Give them what they want. Get to know your community on the platform of choice and notice what is commented and shared most. Whether it’s funny memes, beautiful graphics, or informative links, start sharing and even creating that valuable content for your own audience. What you are after here is interaction – shares and comments that indicate your message is resonating with your community. Let them know you care and understand.

Forge relationships. Let your own social side shine with some public cross-promotions and shares from friends in your industry. Highlight initiatives from causes that matter to your company. Give public commendation to fans who are making a difference. Demonstrate your support for your industry and for your community with public displays of appreciation.

Advertise responsibly. Every industry has its own sweet spot, but one principle is clear – your community needs to be courted before they will buy. Before making that purchase, your customer is wondering “what have you done for me lately?” Increase your chances of success by giving more than asking. Set a ratio of content vs. advertisement for your social media shout-outs, and regularly evaluate how your customers respond to changes.

Stay personal. Encourage executives to make a personal appearance on social media regularly. Answer fans’ questions and concerns personally, by name. Respond to public criticism graciously and publicly. Let your community know that you are real and reachable.

Stay positive. Social media is, at the end of the day, as much customer service as it is marketing. Keep the conversation as light, personable, professional, and uplifting as you do your corporate message. Hold your social media interactions to a high standard, and your community will rise to your level. And above all, keep the customer first.

Social media is about reaching your customers. With our business and financial solutions, TGO frees up your time so you can meet your customers’ needs better. Contact us to learn more about how TGO solutions can benefit your bottom line.

Posted by & filed under Enterprise Resource Planning (ERP), Financial, Microsoft Dynamics GP, Tips & Tricks.

Read more on "Microsoft Dynamics GP 2014 Year End: Part 6 – General Ledger Year-End Close" » 2014 Year end closing webinar

TGO Consulting will be creating a series of blog posts related to 2014 Year-End Closing. We hope you find the information and tips in this series useful and it helps your Year-End process run effortlessly!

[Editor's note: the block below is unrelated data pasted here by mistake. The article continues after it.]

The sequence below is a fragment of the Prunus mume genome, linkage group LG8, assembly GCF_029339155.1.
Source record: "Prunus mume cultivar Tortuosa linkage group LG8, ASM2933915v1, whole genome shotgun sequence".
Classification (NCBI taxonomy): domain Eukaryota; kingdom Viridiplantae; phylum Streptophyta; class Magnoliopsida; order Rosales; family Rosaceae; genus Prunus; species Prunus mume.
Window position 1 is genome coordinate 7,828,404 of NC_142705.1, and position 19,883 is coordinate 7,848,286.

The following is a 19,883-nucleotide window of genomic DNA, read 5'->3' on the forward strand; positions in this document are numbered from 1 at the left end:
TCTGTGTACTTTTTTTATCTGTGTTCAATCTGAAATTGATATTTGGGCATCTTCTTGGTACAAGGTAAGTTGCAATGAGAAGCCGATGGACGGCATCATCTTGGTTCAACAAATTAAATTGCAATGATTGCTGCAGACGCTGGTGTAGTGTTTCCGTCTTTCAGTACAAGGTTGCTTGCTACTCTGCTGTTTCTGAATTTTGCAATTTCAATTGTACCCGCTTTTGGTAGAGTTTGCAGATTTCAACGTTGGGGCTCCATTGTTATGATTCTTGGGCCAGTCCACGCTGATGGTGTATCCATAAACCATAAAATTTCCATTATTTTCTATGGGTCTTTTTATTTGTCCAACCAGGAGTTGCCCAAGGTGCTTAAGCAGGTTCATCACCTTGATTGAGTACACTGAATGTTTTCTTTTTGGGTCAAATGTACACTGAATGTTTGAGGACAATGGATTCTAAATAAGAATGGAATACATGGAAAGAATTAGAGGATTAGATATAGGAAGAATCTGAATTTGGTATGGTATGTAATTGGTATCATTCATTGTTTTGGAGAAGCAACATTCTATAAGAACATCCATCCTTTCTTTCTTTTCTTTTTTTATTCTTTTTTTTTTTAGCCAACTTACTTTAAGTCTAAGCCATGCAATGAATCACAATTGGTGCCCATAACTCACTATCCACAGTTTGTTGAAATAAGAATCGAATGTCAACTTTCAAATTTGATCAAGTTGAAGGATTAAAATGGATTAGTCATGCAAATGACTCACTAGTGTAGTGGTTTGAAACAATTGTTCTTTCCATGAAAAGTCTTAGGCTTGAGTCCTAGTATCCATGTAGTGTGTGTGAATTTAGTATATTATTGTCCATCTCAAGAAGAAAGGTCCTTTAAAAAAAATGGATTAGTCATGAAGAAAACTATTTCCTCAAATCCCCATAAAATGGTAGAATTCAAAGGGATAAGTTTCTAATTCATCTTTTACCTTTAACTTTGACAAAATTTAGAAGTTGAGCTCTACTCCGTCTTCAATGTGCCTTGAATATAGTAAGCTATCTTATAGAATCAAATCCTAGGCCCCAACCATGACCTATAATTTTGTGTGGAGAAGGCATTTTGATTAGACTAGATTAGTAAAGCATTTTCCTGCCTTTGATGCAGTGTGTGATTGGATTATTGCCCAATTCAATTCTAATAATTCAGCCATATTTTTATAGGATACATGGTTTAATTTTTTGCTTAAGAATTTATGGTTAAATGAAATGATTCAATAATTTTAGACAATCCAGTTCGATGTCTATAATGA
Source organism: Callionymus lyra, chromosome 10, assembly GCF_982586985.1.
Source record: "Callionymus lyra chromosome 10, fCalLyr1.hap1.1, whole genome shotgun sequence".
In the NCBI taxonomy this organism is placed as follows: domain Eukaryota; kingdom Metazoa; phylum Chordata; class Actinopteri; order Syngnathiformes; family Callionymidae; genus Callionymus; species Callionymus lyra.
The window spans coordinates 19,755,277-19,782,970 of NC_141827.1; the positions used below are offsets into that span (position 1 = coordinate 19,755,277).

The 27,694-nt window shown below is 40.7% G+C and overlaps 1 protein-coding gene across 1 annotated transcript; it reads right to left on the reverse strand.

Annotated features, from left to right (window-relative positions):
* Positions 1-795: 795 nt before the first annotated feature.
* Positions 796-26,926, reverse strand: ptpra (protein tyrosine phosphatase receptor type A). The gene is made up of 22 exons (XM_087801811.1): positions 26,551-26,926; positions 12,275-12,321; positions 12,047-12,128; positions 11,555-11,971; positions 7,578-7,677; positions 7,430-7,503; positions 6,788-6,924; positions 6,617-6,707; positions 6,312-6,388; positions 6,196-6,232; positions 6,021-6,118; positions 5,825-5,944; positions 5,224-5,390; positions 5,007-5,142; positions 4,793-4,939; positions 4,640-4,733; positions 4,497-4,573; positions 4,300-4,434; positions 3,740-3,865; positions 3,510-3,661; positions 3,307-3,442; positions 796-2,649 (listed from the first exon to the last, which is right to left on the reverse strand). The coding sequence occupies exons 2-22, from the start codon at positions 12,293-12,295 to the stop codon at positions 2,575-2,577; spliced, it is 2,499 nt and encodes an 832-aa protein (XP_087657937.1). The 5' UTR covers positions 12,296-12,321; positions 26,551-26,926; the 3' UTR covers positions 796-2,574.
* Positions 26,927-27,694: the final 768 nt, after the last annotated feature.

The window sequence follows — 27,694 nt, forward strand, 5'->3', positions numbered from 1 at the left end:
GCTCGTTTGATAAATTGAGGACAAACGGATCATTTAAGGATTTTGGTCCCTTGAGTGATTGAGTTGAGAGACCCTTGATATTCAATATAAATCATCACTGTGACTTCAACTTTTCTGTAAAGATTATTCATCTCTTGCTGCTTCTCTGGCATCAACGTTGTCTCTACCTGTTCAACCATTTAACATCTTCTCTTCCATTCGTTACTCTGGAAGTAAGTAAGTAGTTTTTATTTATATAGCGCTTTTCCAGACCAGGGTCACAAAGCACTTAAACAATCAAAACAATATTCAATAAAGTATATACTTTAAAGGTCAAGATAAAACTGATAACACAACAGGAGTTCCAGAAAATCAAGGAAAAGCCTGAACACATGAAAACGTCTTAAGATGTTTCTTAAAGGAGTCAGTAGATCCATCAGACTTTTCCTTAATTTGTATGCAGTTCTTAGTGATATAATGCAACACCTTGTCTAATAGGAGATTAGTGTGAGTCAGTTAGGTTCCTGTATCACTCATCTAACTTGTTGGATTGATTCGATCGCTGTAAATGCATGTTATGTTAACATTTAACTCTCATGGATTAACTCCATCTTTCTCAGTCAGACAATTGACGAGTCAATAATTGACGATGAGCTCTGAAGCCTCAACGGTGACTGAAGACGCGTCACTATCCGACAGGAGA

Below is the list of the entire series of Microsoft Dynamics GP 2014 Year-End Closing Blog Posts:

Part 1 – Inventory Control
Part 2 – Receivables Management
Part 3 – Payables Management
Part 4 – Fixed Assets
Part 5 – Analytical Accounting
Part 6 – General Ledger

The order of these modules listed in the schedule above is the same order that the modules should be closed – and listed at the top of the GL year-end KnowledgeBase #888003. Please note that year-end procedures for Payroll are independent from other modules and are always performed at the end of each calendar year.

General Ledger Year-End Closing:

When should the year end close be done? 

- The General Ledger Year End Close should be done after you have completed the Year End close for all other modules

- Other modules should be closed in the following order:

  • Inventory
  • Receivables
  • Payables
  • Fixed Assets

What does the year end close process do? 

- The year-end close process closes all Profit and Loss accounts out to Retained Earnings, leaving the P&L accounts with a zero balance at the beginning of the new year

- All Balance Sheet accounts are updated with the beginning balance in the new year which will be the same as the ending balance from the year you are closing

- The Retained Earnings account(s) are updated with the amount from all P&L accounts if you close to one Retained Earnings account, or with the amount from the P&L accounts in that division if you close to divisional Retained Earnings

- The Retained Earnings accounts are the only Balance Sheet accounts that should have a different beginning balance than the ending balance from the year that you are closing

- The year-end close routine moves all open year transactions from the GL20000 table to the GL30000 table

- Balance brought forward journal entries are created in the GL20000 

- The Fiscal Period tables are updated to mark the year that you are closing as historical

- Inactive GL Accounts removed

- Moves AA data to history and creates BBF entries on dimensions

What steps should I take to close the year?

- Follow the steps in KB 888003: “Year-end closing procedures for General Ledger in Microsoft Dynamics GP”

- FAQ section covers most common YEC Issues

What are some important points to remember? 

- Remember to make restorable backups as needed and follow ALL the steps in KB 888003

- Review all Account Posting Types!!!

- Make sure that you have enough free space on the server to allow for the GL20000 table to double in size

- Perform the Year End Close at the server

- Have all other users out of Dynamics GP when you perform the year end close

- If the year-end close routine does appears to hang at 50%, it is still processing, so let it run

- You cannot reopen a year once it has been closed, Microsoft does not support this

- Year End Close report cannot be reprinted so be sure to print it at time of generation if required

What are some of the related KnowledgeBase articles that can be referenced? 

KB 871679: “How to set up an adjusting period”

KB 850615: “How to use divisional retained earnings accounts”

KB 864913: “Changing the posting type on an account after you close the year”

KB 850741: “ Retained Earnings account not found”

KB 857582: “Query to clear beginning balances for unit accounts”

KB 856550: “General Ledger year end close still in process and batches cannot be posted”

KB 2452542: “Inactive GL Accounts deleted during Year-End Close process for General Ledger”


Blog: https://community.dynamics.com/product/gp/gptechnical/b/dynamicsgp/default.aspx


 Contact TGO to help you with your year end close in GP